Avoid ingesting chamomile essential oil, except under professional supervision. Vomiting and dizziness can occur if taken internally in excessive doses.  It is not recommended that Aspirin or non-salicylate NSAIDS be taken at the same time as chamomile.  The jury is still out on whether that combination can have a significant herb-drug interaction.

As far as using it externally goes, a small number of persons have experienced mild skin irritation.  If you have concerns that you might have an allergy, play it safe and do a patch test.  Mix a few drops with a carrier oil and place on your forearm before using it on any other part of your body.

Join the Conversation

My favorite part of doing these posts is getting your feedback. Each week, I ask one question. This week, it is this:

Which of the above techniques would you try?

The information contained on this site is provided as an information resource only.  It is not to be used or relied upon for any treatment or diagnostic purposes.  This information is not intended to be patient education.  It should not be used as a substitute for professional diagnosis and treatment.   The statements on this site have not been evaluated by the Food and Drug Administration.   This product is not intended to diagnose, treat, cure or prevent any disease.  Please consult your healthcare provider before making any healthcare decisions or for guidance about a specific medical condition, such as if you are pregnant, nursing, taking medication, or have a mental condition.  Please read all product packaging carefully and consult with a healthcare professional before starting any diet, exercise, supplementation or medication program. Cosmetic products have not been evaluated by the Food and Drug Administration and are not intended to diagnose, treat, cure, or prevent disease.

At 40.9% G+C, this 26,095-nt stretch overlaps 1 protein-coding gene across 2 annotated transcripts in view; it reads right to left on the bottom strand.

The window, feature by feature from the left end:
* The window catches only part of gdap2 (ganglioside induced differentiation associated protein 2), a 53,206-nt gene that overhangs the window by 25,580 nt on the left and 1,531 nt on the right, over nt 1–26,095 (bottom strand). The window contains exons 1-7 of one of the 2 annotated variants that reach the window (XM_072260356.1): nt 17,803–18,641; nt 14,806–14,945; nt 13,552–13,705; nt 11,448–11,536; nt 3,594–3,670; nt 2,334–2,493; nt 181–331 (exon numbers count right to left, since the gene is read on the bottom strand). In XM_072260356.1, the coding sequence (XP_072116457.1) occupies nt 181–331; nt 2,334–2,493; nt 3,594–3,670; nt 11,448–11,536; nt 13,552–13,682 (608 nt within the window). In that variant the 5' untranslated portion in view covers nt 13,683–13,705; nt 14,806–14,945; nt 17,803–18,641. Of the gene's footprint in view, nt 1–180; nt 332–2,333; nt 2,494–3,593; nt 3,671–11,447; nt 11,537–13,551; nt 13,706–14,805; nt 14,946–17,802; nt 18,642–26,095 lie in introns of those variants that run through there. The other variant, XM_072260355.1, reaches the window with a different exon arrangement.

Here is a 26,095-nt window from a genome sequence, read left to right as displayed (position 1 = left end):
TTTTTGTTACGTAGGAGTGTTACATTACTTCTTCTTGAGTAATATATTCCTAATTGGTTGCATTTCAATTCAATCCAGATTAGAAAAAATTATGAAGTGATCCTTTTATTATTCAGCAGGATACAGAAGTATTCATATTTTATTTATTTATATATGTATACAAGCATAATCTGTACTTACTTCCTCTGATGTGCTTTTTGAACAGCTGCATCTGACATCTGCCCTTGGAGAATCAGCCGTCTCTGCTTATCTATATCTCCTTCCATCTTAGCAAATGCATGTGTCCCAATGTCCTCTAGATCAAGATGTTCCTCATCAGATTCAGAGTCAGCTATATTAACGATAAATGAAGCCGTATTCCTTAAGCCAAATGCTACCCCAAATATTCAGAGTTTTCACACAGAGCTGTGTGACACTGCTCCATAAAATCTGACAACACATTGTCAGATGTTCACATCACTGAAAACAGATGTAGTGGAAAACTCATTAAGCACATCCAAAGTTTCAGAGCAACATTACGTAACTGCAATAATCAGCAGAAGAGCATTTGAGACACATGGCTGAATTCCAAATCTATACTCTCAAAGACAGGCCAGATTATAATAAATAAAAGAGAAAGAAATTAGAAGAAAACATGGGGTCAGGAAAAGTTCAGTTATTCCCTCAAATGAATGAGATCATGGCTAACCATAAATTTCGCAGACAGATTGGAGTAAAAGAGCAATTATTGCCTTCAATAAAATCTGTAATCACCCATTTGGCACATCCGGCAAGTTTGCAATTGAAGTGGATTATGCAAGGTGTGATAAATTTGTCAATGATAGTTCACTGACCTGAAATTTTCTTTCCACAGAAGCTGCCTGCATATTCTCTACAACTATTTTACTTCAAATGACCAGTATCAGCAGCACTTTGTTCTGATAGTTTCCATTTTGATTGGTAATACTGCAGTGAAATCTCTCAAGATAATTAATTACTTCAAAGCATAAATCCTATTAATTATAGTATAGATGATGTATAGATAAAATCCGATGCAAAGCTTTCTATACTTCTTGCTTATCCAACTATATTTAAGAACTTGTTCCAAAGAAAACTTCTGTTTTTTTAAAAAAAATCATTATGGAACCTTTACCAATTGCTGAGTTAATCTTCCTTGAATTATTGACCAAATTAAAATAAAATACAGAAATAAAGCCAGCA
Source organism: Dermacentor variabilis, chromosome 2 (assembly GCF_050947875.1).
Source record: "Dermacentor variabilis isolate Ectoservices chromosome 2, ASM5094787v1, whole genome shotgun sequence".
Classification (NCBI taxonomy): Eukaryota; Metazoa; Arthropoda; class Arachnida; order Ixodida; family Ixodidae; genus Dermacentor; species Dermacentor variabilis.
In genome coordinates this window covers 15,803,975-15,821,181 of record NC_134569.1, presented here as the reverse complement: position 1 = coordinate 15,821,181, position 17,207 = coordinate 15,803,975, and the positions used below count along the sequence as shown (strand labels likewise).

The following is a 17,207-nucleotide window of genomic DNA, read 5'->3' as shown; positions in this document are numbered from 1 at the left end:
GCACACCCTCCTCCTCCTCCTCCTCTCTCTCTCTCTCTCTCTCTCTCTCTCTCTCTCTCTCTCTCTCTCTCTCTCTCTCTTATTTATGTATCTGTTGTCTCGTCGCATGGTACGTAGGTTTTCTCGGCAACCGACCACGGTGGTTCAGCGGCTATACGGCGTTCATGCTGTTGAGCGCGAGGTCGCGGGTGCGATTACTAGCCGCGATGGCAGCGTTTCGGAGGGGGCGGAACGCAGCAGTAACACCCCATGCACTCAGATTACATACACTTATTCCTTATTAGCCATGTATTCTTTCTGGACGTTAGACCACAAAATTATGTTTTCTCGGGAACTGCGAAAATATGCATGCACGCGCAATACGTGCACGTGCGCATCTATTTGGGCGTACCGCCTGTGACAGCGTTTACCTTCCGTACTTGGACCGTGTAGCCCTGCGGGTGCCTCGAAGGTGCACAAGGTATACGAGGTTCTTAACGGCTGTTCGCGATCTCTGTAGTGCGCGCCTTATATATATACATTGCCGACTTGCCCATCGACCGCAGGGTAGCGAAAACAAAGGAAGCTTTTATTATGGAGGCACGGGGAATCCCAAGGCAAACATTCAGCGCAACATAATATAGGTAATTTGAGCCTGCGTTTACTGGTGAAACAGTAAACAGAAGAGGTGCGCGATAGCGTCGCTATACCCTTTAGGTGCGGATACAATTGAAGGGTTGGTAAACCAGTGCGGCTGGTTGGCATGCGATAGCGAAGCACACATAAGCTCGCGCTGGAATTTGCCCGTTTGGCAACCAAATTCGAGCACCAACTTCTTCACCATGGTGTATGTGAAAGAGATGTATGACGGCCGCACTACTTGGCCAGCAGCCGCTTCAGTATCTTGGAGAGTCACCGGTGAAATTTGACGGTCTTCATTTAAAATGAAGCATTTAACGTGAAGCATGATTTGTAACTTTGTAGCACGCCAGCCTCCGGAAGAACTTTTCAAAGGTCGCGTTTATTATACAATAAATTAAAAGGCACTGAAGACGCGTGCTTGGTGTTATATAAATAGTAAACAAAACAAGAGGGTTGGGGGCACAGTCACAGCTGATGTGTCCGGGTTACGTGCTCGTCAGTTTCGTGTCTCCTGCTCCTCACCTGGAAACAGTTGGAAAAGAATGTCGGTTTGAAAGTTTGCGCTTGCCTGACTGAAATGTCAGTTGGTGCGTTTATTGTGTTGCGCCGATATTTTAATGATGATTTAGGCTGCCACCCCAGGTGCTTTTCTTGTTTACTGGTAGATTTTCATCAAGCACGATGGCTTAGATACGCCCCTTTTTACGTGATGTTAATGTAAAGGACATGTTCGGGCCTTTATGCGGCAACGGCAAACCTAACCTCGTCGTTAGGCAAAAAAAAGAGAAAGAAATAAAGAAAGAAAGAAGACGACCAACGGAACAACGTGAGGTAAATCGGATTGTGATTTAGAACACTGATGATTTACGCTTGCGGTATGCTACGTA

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Janmejai K Srivastava, Eswar Shankar, and Sanjay Gupta, “Chamomile: A herbal medicine of the past with bright future,” Mol Med Report. 2010 Nov 1; 3(6): 895-901., doi:  10.3892/mmr.2010.377,

Lindsay Sullivan, “Essential Oils Encyclopedia: All Your Essential Oil Needs At Your Fingertips”